Dave S 0:58
Rob Walsh. One of the leaders in podcasting today breaks down the reasons why some podcasters struggle to make it. Rob talks about the number one mistake when launching where 75% of podcast listeners come from and how to get feedback early on. Plus, why he doesn’t recommend the zoom but loves the h6 zoom. Time to break out some high school dance moves and shake that moneymaker. Turn up the earbuds and enjoy today’s episode with Rob Walch from lipson.com. How’s it going, Rob? Good. How you doing? Dave? Good. Great to have you on I just recently had a chat with Dave Jackson. And your Dave came up a couple times that we were talking. It was pretty fun chat over there. We’re gonna dig into a little bit on kind of hosting and podcasting getting started. I’ve got a lot of people that are thinking about getting going and but before we get there, can you talk about how you first got into podcasting and online marketing.
I started podcasting way back in 2004. So why I got into it when it was just starting and I was just looking for a hobby. I had just gotten my MBA from UConn in spring of 2004. And has been all these years. basically going to school at night and working full time and also and I had this free time, I was like I need a hobby. podcasting happened to be the hobby at the right time. the right place for me.
Dave S 2:22
That’s awesome. And have you the MBA Have you used that quite a bit in your kind of all your online stuff?
You know, what I learned in MBA school? Yeah, was it was a mixture I had a kind of almost a co major in my MBA where I had half of it was on finance because I needed to be a finance MBA for the company I work for which is Dover Corporation at the time. And then the rest of it was all marketing. So all the electives were marketing or finance. So kind of split between down the middle on the two. Gotcha.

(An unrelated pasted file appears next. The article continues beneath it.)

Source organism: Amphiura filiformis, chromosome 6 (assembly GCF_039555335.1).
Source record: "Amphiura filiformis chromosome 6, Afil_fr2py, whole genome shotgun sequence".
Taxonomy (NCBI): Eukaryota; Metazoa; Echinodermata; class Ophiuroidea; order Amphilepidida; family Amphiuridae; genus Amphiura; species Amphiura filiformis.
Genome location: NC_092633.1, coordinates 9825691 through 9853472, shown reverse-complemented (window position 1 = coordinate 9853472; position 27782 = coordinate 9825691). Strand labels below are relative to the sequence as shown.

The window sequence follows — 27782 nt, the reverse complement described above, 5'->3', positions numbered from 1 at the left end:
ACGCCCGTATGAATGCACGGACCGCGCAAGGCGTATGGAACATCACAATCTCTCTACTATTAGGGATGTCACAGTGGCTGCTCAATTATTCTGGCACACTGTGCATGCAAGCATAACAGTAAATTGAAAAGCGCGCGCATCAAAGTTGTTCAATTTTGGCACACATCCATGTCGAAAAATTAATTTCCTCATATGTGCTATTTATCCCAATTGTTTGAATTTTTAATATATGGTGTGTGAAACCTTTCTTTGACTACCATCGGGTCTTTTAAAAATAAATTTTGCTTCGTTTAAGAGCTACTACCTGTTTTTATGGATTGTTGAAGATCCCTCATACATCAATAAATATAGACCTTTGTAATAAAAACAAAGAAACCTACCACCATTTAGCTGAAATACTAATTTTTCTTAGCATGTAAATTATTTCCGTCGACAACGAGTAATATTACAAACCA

Dave S 2:54
Cool. Well, we’re gonna jump into some on Lipson because you guys have some good stuff going on there. And You know, that’s I mentioned Dave and I talked a little bit about the hosting. And there are some different companies out there. I want to talk about a little bit on that, but really focus on Lipson here. And if somebody was going to get started today, can you talk about what they should be thinking about before they call up Libsyn and get going on this?
Unknown Speaker 3:16
You need to think about when your launch date is, I think the biggest mistake people make is they think that they’re going to upload their first episode, it’s going to get into Apple podcasts immediately. And the next day, they’re going to tell the world that their podcast is live. And I think I’m seeing that more and more and more and the reality situation is you need to figure out what your launch date is and backup 30 days. 30 days from your launch date is when you need to submit your RSS feed with its first episode or trailer episode to Apple podcasts. Because once it gets approved, it takes three to five days for that approval and sometimes longer. Then it takes another week to get indexed by Apple. And once it’s indexed, then it’s available to be scraped into overcast and pocket cast and podcast addict in the other places that pulled from Apple’s directory, which about 120 other apps that pull from Apple plus. So that takes another two weeks. So you need to figure out when you want to launch backup one month, that’s when you submit to Apple. When you sign up for Libsyn, you can sign up the day before or that afternoon, but you don’t need to have your first trailer episode ready, you need to have your show level, show level artwork, which is that 1400 by 1400, square artwork by two up to 3000 by 3000. So you have to have a good artwork, you have to have your first episode or trailer episode. And you need to know what you want to call your podcast title description for your show. Spend some time search for the title, see if there’s other podcasts with the same title. Google the title, see if you can register a Gmail account and a domain for your podcast. So do a little research. So those are the things you do the week before you sign up for Lipson. And then when you sign up for Lipson, you Have all the materials Ready to go? And then it just boom, a couple hours in you submitted to Apple.